What to do with that wedding dress pattern once the wedding is over…

Make a sundress!  

 

Dressmaking. It’s nothing to smile about.
 

the pattern:

It’s the same pattern as the wedding dress, but shorter and minus the over bodice and over skirt. I was cleaning up, putting away fabrics, trying to figure out what to do with the pattern, since the bride doesn’t want it and it’s not like I’m ever going to make that exact dress again for her or anyone else, and then I figured hey, it’s summer, I’ll just make her a quick sundress.

Note: I think it’s funny that if anyone ever asked me to make them a sundress immediately after making them a wedding dress, I’d be like Get Up Outta My Face With Your Face, but since it was my idea, I was totally excited about it. Ned was like, “she’s going to cry when you give that to her,” and I was like, “I know!!!!! I can’t wait!!!!”

the fabric:

  

I got this fabric at an estate sale. Seemed like the previous owner was quite a world traveler, lots of maps, books, and exotic things. This fabric was folded lengthwise and rolled onto a short tube that was housed in a little paper box with a clear window to show the design and printed all around with Japanese characters.
It’s yukata fabric, which is the traditional lightweight cotton kimono, and in many ways it seems like the real deal: the repeating geometric design in blue and white is in keeping with yukata fabric I’ve seen online, it’s a little narrower than standard commercial woven fabrics, and the dye ran like crazy the first time I washed it, dyed all my dishtowels indigo.
But in the other hand, the selvage is printed with a copyright in English, which makes me think it may have been created for tourists. But who cares, it’s awesome. 

  
the dress:

The bodice is flatlined to washed muslin, and then lined with this blue-grey cotton you can see in the photo above, which I was especially pleased to use because it too has a story:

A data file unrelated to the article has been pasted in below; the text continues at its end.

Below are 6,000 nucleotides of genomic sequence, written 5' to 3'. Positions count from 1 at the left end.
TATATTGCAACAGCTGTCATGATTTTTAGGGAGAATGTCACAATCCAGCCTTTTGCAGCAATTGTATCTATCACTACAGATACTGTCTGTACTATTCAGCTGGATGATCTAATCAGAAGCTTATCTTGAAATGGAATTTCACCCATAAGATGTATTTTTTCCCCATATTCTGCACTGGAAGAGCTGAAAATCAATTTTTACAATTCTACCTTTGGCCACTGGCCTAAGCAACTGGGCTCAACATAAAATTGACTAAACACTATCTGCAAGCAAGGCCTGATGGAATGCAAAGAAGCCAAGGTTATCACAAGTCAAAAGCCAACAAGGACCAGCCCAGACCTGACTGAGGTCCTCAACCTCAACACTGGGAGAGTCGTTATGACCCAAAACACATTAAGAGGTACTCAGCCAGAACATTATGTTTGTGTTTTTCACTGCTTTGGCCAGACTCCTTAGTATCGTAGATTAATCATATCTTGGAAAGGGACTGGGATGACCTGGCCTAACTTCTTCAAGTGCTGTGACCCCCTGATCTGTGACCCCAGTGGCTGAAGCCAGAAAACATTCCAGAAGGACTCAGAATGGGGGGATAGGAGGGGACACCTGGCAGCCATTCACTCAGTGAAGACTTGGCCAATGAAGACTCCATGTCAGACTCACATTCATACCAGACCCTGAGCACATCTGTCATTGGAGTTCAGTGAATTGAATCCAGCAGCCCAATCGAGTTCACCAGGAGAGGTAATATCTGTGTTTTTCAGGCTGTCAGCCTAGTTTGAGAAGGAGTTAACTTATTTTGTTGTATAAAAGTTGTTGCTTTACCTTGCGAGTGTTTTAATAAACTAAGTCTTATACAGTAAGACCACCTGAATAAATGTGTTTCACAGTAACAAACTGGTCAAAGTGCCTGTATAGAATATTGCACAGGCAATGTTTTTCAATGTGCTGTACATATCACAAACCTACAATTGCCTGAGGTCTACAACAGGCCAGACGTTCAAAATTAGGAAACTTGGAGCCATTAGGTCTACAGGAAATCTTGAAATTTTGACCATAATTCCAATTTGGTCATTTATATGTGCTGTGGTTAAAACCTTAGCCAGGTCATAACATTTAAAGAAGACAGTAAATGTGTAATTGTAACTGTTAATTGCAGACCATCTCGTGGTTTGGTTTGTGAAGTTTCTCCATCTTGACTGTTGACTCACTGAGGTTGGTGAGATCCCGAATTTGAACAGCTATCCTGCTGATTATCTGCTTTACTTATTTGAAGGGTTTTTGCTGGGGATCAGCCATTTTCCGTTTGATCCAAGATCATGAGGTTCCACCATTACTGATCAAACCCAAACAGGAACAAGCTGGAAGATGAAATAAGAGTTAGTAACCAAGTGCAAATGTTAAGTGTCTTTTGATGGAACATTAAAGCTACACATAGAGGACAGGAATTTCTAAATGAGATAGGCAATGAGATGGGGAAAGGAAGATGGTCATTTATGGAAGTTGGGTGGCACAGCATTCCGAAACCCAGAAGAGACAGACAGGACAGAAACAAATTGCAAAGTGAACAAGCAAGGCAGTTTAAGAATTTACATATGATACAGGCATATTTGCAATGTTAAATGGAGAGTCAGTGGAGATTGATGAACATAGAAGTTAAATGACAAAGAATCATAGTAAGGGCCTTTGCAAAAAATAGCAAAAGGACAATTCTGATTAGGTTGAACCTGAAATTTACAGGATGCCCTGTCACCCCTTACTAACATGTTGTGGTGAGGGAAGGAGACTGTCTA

Story 1. A friend went to India and brought me back a sari, a matching petticoat, and this blue-grey fabric, which is about a yard of matching cotton to make a choli, or blouse. (Note: those things are not blousey). She said after you buy a sari in India, you just, like, walk down to the bodice maker, get measured, choose a style, walk down to the bangle store, get your matching bangles, walk back, pick up your new top. We don’t have that situation around these parts. I never used the fabric. 

Story 2. I once had a heated but friendly argument with the groom of this bride about which is hotter: the kimono or the sari. For the record, he was Team Kimono. For the record, I am super pleased with myself to be using fabric from both in the same dress, for his wife. 

   
  

   

Sew It or Throw It:

Sew it. I like having a way to justify keeping the wedding dress pattern. Who knows, maybe I’ll do up another sundress before the summer is over. 

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7 thoughts on “What to do with that wedding dress pattern once the wedding is over…

  1. I love those kimono fabrics. The country town where my mum lives (Bendigo is case your hubs knows of it) has a great fabric store with a small vintage selection plus new fabrics. There’s a heap of amazing vintage kimono fabrics, but all so narrow – like forearm length. I’ve always put them back sadly as there’s never enough for a garment. So your fabric is a treasure indeed. It’s a lovely dress!

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    1. I want to go to that fabric store!!!
      If it’s not astronomically expensive, I bet you could line up the design side by side so it is continuous and seam the fabric together, thereby making a wider, more standard, yardage width before cutting into it. I thought I might have to do that with this project, but instead I just ended up piecing in a tiny corner of the front skirt piece. This stuff is an odd width but not forearm sized, luckily.

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